Pain & motor control


Translating walking parameters into meaningful biomarkers for benchmarking pathological movement behaviour   Recently updated !

Walking is regulated and coordinated through complex control mechanisms within the human sensory motor system, allowing individuals to adapt to both internal and external challenges and perturbations (Full et al., 2002). During this regulation to achieve stable walking, natural fluctuations (i.e. movement variability) are present between strides in both the […]


Joint position sense is unaffected during persistent experimental muscle pain

Our ability to sense the position of our body, known as proprioception, is fundamental for controlling how we move and interact during daily activities (Proske and Gandevia, 2012). People who have persistent pain (i.e., pain that lasts for more than three months) find it difficult to sense the position of […]


A single bout of exercise reduces pain sensitivity in people with Parkinson’s disease

Pain is one of the most troubling impairments of Parkinson’s disease, with up to 85% of people affected (Broen et al., 2012). While exercise has many benefits in assisting people with Parkinson’s disease to optimise their health, balance, strength and mobility, there is limited research exploring the benefits of exercise […]


Aerobic exercise reduces pressure pain more than heat pain in healthy adults 2

Exercise-induced hypoalgesia is a reduction in pain that occurs during or following a single bout of exercise (Naugle et al, 2012). When researchers test exercise-induced hypoalgesia, they briefly induce painful stimuli to research participants to see if pain sensitivity changes after exercise. Different types of painful stimuli have been used […]


Motor Impairment Blog’s most popular posts

Over the past 4.5 years, researchers from all over the world have written non-technical summaries on their research for the Motor Impairment Blog. Consequently, the Blog contains a rich archive of information on topics such as muscle strength and weakness, falls and balance, sensation, pain, motor control, and research methods. […]


Pain education increases pain thresholds after exercise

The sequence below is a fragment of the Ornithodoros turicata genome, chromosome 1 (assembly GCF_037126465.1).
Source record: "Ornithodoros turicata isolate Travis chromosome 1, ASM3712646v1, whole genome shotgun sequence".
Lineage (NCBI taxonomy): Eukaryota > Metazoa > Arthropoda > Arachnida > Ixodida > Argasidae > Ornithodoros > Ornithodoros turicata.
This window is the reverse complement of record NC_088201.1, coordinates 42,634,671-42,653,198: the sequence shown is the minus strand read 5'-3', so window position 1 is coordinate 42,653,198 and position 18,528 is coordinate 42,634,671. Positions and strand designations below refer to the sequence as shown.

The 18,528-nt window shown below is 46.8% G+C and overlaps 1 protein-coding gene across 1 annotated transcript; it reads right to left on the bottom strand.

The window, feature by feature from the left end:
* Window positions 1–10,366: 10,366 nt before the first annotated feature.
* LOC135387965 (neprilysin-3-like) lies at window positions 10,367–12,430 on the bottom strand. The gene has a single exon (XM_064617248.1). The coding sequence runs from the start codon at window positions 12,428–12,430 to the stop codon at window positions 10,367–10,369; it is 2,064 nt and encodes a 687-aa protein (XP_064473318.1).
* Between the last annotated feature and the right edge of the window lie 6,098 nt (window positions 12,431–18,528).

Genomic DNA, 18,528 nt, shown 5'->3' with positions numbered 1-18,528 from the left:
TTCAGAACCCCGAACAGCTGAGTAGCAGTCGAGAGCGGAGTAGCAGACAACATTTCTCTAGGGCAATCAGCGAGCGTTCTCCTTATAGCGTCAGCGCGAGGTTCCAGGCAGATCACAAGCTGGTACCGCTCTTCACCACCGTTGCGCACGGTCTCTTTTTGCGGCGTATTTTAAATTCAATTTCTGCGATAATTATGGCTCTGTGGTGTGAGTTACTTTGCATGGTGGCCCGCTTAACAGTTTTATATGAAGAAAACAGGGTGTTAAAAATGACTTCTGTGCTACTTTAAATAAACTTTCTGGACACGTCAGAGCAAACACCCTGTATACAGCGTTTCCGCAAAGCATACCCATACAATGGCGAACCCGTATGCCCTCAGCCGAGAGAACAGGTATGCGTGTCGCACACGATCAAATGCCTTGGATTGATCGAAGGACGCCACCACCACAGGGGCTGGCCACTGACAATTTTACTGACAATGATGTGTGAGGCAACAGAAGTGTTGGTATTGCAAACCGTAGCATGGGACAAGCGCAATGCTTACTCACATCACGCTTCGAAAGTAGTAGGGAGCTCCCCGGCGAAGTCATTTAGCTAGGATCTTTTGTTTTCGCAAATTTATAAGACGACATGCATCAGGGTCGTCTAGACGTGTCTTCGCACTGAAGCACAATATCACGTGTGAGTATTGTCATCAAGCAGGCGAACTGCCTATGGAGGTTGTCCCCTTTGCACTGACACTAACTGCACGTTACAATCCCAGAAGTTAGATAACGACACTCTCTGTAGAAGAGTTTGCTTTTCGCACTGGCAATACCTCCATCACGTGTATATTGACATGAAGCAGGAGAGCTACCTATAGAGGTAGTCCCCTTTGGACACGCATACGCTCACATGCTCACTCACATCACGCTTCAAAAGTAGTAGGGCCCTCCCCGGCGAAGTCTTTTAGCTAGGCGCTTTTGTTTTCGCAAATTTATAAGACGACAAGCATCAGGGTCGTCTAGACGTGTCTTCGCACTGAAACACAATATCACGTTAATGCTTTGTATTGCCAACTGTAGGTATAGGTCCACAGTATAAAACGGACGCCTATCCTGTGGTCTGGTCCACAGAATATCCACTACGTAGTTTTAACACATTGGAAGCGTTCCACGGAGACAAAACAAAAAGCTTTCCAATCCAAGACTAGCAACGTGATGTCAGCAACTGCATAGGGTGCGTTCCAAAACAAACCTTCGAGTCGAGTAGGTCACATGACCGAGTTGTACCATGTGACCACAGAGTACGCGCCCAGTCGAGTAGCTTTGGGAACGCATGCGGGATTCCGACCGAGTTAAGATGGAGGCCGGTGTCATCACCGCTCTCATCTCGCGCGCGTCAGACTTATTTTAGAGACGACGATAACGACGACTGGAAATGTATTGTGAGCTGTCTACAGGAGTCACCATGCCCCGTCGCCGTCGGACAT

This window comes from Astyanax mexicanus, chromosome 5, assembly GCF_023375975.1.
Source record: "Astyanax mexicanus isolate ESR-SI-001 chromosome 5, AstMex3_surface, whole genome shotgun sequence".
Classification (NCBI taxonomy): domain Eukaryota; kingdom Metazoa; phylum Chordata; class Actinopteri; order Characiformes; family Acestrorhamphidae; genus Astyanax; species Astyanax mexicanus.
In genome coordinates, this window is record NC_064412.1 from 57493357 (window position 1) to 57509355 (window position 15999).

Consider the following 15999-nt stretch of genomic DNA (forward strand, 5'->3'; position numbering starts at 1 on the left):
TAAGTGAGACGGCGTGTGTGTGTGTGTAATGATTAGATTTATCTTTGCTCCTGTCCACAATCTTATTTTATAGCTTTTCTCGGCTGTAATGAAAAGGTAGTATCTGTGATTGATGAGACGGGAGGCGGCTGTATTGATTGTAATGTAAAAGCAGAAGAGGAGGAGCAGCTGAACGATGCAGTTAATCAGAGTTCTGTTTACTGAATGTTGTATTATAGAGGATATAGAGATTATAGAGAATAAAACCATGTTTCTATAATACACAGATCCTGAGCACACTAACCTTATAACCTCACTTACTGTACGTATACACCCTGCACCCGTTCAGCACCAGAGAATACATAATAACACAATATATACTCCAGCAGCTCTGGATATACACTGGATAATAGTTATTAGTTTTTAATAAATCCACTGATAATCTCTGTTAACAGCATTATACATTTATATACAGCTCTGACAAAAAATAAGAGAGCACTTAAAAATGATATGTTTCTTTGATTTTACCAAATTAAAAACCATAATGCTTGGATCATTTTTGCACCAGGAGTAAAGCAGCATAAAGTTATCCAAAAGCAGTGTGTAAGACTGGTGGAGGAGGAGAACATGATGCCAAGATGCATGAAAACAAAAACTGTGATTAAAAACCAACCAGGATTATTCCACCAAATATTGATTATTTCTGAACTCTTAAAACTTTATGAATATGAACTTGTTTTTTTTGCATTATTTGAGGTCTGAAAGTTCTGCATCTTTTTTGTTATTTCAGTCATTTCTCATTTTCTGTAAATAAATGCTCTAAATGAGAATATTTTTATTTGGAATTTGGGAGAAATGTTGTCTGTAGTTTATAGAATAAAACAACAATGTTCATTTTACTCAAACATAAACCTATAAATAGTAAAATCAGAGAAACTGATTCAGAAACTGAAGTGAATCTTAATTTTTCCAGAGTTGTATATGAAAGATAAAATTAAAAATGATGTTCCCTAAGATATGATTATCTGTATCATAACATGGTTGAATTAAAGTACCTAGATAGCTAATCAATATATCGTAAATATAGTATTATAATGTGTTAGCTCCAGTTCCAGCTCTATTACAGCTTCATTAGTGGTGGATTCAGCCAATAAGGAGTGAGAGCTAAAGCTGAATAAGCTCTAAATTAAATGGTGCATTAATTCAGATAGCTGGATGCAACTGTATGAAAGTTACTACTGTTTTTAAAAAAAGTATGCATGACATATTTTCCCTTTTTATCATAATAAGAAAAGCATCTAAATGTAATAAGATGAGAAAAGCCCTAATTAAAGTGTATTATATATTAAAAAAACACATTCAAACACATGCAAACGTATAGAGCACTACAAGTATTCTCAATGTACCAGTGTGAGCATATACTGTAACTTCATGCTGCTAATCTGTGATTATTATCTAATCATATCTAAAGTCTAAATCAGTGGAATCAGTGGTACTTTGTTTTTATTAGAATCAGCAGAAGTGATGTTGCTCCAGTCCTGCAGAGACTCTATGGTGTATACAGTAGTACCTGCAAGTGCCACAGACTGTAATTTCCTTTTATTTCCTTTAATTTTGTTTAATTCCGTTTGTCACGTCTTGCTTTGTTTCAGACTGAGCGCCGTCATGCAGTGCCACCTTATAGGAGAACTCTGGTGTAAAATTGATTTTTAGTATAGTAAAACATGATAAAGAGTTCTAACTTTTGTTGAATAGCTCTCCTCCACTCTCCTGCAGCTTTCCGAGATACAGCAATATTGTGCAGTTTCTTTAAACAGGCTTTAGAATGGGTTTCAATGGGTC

In people with chronic pain, the interactions between exercise and pain are complex. On one hand, regular exercise may be one of the most effective treatments because it consistently improves pain, function and quality of life (Geneen et al., 2017). On the other hand, a single session of exercise, such […]


Can’t run from the past: previous injuries increase risk of leg injury

If someone has suffered a leg injury in the past, they are at an increased risk of having that particular injury again in the future (Murphy et al. 2003). Oftentimes, this second injury is worse than the first. Knowing this, physiotherapists often design rehabilitation programs that target that particular body […]


Treatment options for musculoskeletal pain: an overview of current evidence 2

Musculoskeletal pain is the most common cause of disability globally (Vos et al. 2013). It is managed in primary care by a plethora of treatment options, such as self-management advice and education, analgesics, corticosteroid injections, exercise therapy, complementary therapies, and psychosocial interventions. Research suggests that localised musculoskeletal pain frequently coexists in more […]


Exercise reduces pain through a peripheral mechanism in healthy adults 1

In healthy adults, it is well demonstrated that a single bout of exercise can acutely reduce pain (Naugle et al., 2012), a phenomenon known as exercise-induced hypoalgesia. However, the mechanisms of pain reduction after exercise are not clear. The methods commonly used to study pain responses after exercise in humans […]